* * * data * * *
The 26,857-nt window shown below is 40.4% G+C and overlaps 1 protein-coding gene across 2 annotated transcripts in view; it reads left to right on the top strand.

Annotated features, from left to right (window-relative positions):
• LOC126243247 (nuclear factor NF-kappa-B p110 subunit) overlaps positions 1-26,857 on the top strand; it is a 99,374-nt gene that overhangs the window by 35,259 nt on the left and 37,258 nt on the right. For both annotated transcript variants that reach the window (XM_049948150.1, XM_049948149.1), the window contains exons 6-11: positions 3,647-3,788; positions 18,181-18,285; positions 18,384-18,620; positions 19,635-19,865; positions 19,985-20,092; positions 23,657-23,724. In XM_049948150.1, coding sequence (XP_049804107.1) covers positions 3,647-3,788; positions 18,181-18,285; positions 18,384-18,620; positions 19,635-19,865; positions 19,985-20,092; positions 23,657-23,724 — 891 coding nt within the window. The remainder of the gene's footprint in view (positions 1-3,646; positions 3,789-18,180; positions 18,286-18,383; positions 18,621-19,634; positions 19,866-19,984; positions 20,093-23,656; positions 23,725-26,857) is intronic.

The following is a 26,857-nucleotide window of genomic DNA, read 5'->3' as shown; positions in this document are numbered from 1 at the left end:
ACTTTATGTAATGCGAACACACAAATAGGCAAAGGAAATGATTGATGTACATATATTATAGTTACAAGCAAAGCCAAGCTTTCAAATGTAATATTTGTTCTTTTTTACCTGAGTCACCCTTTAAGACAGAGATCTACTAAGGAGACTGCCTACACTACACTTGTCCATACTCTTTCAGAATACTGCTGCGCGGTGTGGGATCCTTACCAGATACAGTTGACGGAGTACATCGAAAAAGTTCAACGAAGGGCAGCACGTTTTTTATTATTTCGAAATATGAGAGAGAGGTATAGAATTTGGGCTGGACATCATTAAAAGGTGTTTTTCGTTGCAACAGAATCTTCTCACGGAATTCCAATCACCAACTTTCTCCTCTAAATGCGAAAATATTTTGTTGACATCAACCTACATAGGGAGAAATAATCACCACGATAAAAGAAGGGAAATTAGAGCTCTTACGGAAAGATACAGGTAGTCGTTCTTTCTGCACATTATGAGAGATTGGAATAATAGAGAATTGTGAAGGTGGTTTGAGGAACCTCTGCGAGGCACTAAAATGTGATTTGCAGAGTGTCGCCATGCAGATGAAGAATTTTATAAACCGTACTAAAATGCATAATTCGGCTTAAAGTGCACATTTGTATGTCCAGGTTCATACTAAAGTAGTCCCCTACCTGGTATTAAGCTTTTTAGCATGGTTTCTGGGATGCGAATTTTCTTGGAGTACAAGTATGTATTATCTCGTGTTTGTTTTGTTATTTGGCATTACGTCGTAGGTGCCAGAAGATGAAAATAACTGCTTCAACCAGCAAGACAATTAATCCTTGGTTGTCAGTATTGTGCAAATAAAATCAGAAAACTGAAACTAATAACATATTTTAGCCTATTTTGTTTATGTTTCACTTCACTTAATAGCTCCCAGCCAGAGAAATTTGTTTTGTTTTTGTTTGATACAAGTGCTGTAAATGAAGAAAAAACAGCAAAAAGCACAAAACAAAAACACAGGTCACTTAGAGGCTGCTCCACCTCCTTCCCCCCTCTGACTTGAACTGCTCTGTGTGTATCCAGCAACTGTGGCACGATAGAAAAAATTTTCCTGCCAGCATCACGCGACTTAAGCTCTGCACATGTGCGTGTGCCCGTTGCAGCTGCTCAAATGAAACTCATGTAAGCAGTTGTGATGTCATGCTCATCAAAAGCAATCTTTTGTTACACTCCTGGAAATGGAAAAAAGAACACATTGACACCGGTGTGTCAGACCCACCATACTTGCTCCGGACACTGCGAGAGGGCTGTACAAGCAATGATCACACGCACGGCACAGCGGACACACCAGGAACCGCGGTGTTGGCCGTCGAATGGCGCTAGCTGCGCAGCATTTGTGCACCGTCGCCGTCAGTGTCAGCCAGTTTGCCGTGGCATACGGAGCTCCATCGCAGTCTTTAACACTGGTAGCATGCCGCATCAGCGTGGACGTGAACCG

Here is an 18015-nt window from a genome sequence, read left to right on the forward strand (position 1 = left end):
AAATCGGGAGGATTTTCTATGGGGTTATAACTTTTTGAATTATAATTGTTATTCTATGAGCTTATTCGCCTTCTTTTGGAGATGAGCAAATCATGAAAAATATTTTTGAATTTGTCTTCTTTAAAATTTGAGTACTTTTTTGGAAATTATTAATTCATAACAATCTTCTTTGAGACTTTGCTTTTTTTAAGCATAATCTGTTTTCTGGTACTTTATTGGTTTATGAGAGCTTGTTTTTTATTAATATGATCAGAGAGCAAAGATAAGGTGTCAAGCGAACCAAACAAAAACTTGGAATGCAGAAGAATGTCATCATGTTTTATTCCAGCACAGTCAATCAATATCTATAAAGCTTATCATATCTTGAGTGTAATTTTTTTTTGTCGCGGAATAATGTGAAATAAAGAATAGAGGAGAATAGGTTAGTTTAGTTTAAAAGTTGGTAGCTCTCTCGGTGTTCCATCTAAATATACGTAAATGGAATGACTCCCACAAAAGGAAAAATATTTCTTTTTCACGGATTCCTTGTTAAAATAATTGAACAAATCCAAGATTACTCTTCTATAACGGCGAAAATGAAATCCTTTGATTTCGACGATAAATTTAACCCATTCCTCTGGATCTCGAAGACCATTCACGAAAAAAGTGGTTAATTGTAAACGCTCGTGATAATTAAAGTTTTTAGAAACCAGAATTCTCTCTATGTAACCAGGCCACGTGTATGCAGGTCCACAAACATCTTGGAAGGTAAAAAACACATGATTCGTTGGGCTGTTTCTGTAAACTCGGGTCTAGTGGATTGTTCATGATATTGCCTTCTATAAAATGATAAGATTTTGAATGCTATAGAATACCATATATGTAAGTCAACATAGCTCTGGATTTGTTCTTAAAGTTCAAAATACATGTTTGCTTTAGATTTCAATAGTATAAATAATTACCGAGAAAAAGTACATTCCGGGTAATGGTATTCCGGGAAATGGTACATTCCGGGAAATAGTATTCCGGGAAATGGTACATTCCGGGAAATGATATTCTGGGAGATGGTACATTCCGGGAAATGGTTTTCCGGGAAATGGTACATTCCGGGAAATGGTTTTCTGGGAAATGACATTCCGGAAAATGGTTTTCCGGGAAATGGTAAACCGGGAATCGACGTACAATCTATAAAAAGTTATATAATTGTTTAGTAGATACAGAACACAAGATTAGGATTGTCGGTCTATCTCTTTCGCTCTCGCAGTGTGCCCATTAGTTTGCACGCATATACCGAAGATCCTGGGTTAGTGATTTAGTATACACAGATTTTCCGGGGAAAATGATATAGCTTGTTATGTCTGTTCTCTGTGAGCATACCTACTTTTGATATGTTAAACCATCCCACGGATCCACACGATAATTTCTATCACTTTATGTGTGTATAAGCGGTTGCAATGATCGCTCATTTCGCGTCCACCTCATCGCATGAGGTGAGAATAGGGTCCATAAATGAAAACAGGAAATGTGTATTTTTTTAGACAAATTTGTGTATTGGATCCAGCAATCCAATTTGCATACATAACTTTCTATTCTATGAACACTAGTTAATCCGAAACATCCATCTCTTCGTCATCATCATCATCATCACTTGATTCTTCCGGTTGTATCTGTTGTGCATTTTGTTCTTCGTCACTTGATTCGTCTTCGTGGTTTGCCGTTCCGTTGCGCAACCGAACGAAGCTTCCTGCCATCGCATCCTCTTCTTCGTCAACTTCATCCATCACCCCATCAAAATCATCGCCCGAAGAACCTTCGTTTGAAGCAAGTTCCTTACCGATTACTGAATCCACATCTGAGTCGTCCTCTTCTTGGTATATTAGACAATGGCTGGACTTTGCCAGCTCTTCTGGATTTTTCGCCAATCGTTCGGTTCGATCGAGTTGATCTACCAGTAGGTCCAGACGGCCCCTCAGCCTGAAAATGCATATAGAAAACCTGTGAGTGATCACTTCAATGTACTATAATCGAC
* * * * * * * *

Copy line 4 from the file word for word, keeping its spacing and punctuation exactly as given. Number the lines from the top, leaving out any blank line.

The following is a 26,857-nucleotide window of genomic DNA, read 5'->3' as shown; positions in this document are numbered from 1 at the left end: